I remember an interesting conversation I was part of back in 2004 or so with Юрий Шевчук (founder of ДДТ). He was definitely anti-Soviet and anti-authoritarian in general (I remember he was in Kiev when the anti-Yuroshenko protests were happening). Aside from a pretty fascinating story about playing a show in a stadium in Grozny during the ceasefire that was attended by thousands of soldiers from both sides, his perspective on the state of Russia at that time was that the time spent in such a tightly-controlled system meant that suddenly people had much more freedom but didn't know what to do with it. In other words, there may not have been the cultural support for a more democratic setup. I think this is an underappreciated aspect of what's required for a representative system, and is why Trump is so dangerous.
The few Russians I actually met, mainly during college, were some of the warmest and kindest people I've ever known. I still miss terribly one Moscovite, Рамил, whom I used to hang out with during his semester at my school. I loved how much more open the Russians I've known tended to be; sometimes it could almost seem blunt to American sensibilities, but I liked their willingness to both express emotions more readily and to simply cut to the chase and not dance around. And as is common with people from parts of the world that have had a rougher time of it, they tended to have this innate sense of joy at life just in general (my theory being that if the outside world sucks, you have to find that sense of happiness somewhere inside). I also had a really cool opportunity (that I want to punch my younger self for not taking further advantage of) to meet some much older Russians at a local retirment home. There were even a couple guys there who had been in WW2, and they all enjoyed talking to us even with our pitiful Russian. There was also one grandmother I was talking to who introduced me to her frightfully attractive granddaughter...who turned out to be like 14 ><.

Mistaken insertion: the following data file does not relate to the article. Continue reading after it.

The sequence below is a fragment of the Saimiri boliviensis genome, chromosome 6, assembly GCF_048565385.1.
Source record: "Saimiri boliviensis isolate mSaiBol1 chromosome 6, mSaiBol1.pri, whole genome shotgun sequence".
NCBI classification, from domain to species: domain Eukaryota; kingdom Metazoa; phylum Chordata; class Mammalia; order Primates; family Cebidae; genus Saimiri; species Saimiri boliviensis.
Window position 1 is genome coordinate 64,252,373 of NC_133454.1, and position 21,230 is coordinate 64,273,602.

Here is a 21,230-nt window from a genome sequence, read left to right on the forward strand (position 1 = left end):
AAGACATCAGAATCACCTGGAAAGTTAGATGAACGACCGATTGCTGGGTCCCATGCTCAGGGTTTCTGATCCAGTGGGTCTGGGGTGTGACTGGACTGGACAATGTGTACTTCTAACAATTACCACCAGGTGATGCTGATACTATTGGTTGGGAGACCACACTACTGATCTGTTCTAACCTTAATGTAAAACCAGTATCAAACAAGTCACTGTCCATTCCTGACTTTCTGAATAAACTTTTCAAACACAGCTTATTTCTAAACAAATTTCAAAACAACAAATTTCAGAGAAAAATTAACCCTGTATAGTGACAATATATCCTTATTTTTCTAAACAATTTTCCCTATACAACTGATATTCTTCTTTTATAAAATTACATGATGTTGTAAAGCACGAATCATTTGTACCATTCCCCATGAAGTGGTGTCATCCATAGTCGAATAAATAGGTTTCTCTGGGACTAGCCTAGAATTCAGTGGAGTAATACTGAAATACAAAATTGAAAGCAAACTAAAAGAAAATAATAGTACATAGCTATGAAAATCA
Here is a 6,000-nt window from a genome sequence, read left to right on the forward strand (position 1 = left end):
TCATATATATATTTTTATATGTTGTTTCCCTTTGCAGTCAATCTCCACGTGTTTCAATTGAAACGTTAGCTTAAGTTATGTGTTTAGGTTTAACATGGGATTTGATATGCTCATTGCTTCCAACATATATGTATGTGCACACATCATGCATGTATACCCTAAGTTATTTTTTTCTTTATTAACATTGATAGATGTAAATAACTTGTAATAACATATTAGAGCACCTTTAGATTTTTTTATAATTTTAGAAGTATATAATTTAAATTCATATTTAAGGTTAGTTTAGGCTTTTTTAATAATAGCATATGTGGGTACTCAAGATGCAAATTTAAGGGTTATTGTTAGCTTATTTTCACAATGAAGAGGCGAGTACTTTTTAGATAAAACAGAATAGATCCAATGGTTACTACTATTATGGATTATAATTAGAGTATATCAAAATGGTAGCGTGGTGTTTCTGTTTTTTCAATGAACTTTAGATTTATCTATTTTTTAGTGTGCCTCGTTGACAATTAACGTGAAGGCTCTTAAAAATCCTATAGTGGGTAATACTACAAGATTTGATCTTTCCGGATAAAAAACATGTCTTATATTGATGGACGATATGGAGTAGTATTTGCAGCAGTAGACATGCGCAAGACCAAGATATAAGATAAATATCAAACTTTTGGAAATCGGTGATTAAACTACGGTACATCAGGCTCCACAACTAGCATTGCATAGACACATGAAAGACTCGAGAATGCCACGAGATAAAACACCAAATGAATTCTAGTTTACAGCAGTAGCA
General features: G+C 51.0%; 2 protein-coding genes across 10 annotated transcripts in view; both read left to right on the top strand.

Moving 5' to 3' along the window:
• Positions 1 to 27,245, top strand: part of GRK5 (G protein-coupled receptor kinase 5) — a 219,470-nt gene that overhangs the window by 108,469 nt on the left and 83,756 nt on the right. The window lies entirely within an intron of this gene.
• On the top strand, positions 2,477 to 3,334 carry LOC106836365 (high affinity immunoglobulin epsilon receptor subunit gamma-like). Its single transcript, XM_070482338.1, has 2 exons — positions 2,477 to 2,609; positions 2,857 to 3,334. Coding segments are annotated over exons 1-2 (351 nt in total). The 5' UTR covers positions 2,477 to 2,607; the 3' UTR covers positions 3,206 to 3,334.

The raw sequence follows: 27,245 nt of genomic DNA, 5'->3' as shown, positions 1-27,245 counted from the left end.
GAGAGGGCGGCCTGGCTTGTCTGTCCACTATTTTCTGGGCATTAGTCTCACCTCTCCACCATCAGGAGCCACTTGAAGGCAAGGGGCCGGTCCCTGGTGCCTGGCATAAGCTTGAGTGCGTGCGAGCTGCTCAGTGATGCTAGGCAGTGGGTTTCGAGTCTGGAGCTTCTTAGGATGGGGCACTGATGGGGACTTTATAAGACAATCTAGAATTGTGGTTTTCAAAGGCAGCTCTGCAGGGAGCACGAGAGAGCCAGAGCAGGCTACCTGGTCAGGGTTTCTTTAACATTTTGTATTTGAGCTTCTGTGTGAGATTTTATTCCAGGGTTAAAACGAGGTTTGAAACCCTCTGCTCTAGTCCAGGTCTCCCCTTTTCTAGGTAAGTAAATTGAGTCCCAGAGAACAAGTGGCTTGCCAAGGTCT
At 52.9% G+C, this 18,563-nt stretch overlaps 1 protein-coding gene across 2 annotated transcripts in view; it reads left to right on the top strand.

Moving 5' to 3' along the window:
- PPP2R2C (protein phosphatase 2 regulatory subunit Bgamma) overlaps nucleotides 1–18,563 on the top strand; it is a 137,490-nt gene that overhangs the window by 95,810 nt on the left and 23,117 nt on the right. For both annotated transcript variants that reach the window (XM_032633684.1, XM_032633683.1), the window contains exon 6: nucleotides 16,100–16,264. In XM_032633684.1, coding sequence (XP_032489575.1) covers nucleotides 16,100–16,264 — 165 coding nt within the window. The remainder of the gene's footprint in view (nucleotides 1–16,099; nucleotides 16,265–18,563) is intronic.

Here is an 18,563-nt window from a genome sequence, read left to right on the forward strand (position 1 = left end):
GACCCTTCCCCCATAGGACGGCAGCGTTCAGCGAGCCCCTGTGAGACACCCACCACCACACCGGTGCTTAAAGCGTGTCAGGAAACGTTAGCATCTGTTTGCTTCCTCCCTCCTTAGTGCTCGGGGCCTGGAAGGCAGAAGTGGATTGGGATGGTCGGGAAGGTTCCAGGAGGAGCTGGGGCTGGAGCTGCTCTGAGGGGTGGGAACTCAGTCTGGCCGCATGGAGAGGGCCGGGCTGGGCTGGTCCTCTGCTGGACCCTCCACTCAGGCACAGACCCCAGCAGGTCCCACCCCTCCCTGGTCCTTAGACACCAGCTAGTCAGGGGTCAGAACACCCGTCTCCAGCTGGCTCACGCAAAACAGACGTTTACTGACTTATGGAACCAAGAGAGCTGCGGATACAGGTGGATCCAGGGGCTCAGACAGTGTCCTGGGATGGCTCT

Turning back to the broader question about the attitude towards Russia generally, I think it's less a case of outright anger or hostitlity towards Russia and more just a recognition that an outside group (in this case a country) who doesn't necessarily have our best interests at heart tried to fuck around with our election. That it's Russia doubtless still carries some baggage from the Cold War, but to an extent I think most of us recognize that it's the kind of crappy thing that countries tend to do to each other (and God knows we've fucked around in others' elections often enough over the years). Even more than this, though, it's become an internal political thing: it's more about a way to discredit (and hopefully get rid of) Trump than it is some broader existential threat. I haven't seen any particular calls for retaliation or anything like that. I actually think this means that the extent to which Russia actually influenced our election is being overblown, since again it's a line of attack on Trump. We have no shortage of those, but this is the one that might have some legs (although if anything does him in, it'll be the cover-up rather than any actual collusion IMO).
So broadly speaking, I'd say we see Russia as a rival but not an enemy. We condemn some things (the gay rights issue, the invasion of the Crimea, etc.), but no one is burning Russian flags or anything. We definitely see Putin as a corrupt autocrat, but the world is hardly short on those.